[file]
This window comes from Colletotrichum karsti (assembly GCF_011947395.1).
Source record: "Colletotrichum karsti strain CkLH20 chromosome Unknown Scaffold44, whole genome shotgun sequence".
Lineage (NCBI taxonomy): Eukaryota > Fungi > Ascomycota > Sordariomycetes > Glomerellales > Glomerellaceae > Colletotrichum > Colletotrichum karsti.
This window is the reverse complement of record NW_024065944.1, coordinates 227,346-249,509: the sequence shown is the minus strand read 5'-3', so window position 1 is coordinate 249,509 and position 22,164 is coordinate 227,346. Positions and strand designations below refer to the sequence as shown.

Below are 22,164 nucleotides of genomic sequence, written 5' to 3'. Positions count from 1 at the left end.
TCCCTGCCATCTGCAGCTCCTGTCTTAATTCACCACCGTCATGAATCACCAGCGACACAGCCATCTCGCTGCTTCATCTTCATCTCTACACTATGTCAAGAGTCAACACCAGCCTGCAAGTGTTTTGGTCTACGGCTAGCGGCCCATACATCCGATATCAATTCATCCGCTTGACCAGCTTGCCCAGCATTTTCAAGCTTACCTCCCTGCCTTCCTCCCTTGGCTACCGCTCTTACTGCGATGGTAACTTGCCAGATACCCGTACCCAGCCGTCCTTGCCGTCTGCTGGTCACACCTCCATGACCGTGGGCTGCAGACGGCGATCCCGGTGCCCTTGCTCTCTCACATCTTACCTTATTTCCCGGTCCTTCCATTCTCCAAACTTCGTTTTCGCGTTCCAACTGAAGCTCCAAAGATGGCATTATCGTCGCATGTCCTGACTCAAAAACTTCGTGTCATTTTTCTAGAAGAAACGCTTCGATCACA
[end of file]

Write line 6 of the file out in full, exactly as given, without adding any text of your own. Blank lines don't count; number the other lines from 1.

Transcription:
TCCCTGCCATCTGCAGCTCCTGTCTTAATTCACCACCGTCATGAATCACCAGCGACACAGCCATCTCGCTGCTTCATCTTCATCTCTACACTATGTCAAGAGTCAACACCAGCCTGCAAGTGTTTTGGTCTACGGCTAGCGGCCCATACATCCGATATCAATTCATCCGCTTGACCAGCTTGCCCAGCATTTTCAAGCTTACCTCCCTGCCTTCCTCCCTTGGCTACCGCTCTTACTGCGATGGTAACTTGCCAGATACCCGTACCCAGCCGTCCTTGCCGTCTGCTGGTCACACCTCCATGACCGTGGGCTGCAGACGGCGATCCCGGTGCCCTTGCTCTCTCACATCTTACCTTATTTCCCGGTCCTTCCATTCTCCAAACTTCGTTTTCGCGTTCCAACTGAAGCTCCAAAGATGGCATTATCGTCGCATGTCCTGACTCAAAAACTTCGTGTCATTTTTCTAGAAGAAACGCTTCGATCACA